Pine is an aimbot powered by real-time object detection with neural networks.
This software can be tweaked to work smoothly in CS:GO, Fortnite, and Overwatch. Pine also has built-in support for Nvidia's CUDA toolkit and is optimized to achieve extremely high object-detection FPS. It is GPU accelerated and blazingly fast.
$ python3 pine.py
This release is currently optimized for CS:GO, but I plan adding more game configs in the future
Well, neural network aimbots are great for a lot of reasons... Probably most importantly, they never access the memory of the game, so they are practically invisible to "Anti-Cheat" sofware. Additionally, they can abstract their capabilities to many different games without code modifications. The only issue:
Neural Network Aimbots have always had one big problem: their target detection is okay, but their inference time is terrible. Even HAAR Cascades are a bad fit, since they have decent speed but horrible accuracy. MobileNetSSD and Faster R-CNN were sorta ok if you had a Nvidia Titan X with CUDA drivers. But let's be honest, who the hell can afford a Titan?
Enter YOLOv3, tiny edition. Detection scores are decent, and inference times are... WHAT? 220 FPS WITH A 33% mAP?! For reference of how absolutely insane this is, SSD513 gets about 8 FPS with 50% mAP.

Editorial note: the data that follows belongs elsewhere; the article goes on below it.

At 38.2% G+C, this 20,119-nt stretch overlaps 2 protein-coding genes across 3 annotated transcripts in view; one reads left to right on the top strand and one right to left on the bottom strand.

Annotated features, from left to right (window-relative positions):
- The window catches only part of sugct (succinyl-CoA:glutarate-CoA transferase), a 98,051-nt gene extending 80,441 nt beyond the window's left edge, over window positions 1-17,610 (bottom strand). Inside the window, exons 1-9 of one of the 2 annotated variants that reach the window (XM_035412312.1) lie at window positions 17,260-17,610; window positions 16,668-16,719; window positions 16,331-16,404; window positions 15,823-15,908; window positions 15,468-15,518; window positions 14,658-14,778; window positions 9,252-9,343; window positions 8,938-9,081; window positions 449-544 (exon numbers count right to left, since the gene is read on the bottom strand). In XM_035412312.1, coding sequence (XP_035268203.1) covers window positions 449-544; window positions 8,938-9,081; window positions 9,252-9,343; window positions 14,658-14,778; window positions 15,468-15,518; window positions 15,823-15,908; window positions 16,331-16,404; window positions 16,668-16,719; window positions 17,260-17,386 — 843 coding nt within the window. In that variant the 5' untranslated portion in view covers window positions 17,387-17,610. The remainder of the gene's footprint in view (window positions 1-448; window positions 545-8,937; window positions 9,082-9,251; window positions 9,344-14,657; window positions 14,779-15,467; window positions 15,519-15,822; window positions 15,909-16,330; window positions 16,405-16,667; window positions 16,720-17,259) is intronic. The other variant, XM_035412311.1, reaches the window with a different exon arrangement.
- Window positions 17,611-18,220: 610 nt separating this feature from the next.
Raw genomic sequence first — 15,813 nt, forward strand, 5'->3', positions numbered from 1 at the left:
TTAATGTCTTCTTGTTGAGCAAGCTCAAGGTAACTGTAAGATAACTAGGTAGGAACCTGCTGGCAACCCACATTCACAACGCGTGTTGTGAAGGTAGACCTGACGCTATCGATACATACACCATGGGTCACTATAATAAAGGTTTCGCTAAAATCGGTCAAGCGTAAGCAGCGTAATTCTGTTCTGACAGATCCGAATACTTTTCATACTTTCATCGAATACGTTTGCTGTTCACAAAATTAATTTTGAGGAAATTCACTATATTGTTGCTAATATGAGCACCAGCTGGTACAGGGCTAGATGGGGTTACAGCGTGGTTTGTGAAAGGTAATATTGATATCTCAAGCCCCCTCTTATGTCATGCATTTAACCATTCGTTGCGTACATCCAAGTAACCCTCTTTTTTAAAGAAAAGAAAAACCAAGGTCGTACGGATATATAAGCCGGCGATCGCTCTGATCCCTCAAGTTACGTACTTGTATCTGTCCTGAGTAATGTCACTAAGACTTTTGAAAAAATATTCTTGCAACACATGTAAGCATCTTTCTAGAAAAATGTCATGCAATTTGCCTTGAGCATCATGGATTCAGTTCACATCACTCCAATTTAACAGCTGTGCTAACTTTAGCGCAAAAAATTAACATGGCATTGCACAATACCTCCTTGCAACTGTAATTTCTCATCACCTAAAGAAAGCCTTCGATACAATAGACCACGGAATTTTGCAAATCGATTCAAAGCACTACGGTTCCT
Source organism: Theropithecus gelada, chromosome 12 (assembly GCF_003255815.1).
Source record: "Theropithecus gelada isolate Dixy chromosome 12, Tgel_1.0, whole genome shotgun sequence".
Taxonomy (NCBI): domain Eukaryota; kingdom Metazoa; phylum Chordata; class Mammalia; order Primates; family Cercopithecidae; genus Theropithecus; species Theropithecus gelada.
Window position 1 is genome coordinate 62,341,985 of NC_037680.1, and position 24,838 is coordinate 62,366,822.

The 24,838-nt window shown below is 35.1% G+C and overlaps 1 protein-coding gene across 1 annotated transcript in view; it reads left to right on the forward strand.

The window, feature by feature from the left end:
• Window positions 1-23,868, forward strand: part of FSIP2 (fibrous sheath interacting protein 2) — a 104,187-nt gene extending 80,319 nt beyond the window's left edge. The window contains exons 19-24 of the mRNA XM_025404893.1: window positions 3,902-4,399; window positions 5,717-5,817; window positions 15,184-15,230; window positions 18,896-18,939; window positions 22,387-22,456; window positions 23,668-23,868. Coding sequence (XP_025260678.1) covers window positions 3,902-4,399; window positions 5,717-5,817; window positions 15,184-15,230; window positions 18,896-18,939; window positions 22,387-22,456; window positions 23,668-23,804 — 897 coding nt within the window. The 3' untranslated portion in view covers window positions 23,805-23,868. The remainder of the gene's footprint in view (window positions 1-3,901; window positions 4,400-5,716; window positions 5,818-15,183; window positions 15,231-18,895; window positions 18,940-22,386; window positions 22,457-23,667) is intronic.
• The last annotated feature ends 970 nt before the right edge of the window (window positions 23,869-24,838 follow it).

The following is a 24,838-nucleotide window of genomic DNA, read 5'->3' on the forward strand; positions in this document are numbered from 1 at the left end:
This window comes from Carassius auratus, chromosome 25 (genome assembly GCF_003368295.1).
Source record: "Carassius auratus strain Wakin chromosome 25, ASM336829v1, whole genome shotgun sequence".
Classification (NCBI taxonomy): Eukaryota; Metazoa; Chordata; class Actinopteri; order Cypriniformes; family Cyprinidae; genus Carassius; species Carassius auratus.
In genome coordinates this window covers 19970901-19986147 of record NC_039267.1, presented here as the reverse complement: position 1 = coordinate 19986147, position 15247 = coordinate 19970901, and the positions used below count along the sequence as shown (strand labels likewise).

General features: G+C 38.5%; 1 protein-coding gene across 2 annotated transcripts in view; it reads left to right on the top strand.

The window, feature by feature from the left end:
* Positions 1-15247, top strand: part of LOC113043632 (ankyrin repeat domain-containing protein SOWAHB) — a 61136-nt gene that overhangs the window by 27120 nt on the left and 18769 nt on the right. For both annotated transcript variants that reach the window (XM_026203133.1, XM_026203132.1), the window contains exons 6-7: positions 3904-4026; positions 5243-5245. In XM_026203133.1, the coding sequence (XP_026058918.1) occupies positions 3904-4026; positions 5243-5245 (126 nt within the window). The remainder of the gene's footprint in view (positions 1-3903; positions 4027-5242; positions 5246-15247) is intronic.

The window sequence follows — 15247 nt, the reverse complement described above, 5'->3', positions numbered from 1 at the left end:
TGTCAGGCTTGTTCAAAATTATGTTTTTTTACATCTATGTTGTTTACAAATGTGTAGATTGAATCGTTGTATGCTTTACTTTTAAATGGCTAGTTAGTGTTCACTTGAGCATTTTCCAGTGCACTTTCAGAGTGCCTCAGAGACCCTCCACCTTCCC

Finally, a real-time object-detection network that will run on my dinky AMD M370X from 2015! This network is what inspired me to build Pine.
At its core, Pine's internal object detection system relies on a modified version of the YOLOv3 neural network architecture. The detection network is trained on a combination of video game images and the COCO dataset. It is optimized to recognize human-like objects as quickly as possible. The detection engine can be abstracted to many FPS games, including CS:GO, TF2, and more.
OpenCV is at the heart of Pine's image processing capabilities. Not only does it provide an abstraction layer for working with the screen capture data, but it it also allows us to harness the power of GPU hardware by interfacing CUDA and OpenCL. After Pine takes a capture of the user's screen, it uses OpenCV to process that image into a form that is recognizable to the object-detection engine.
Thanks to everyone who made this project possible. I'd like to give special shoutouts to the following people: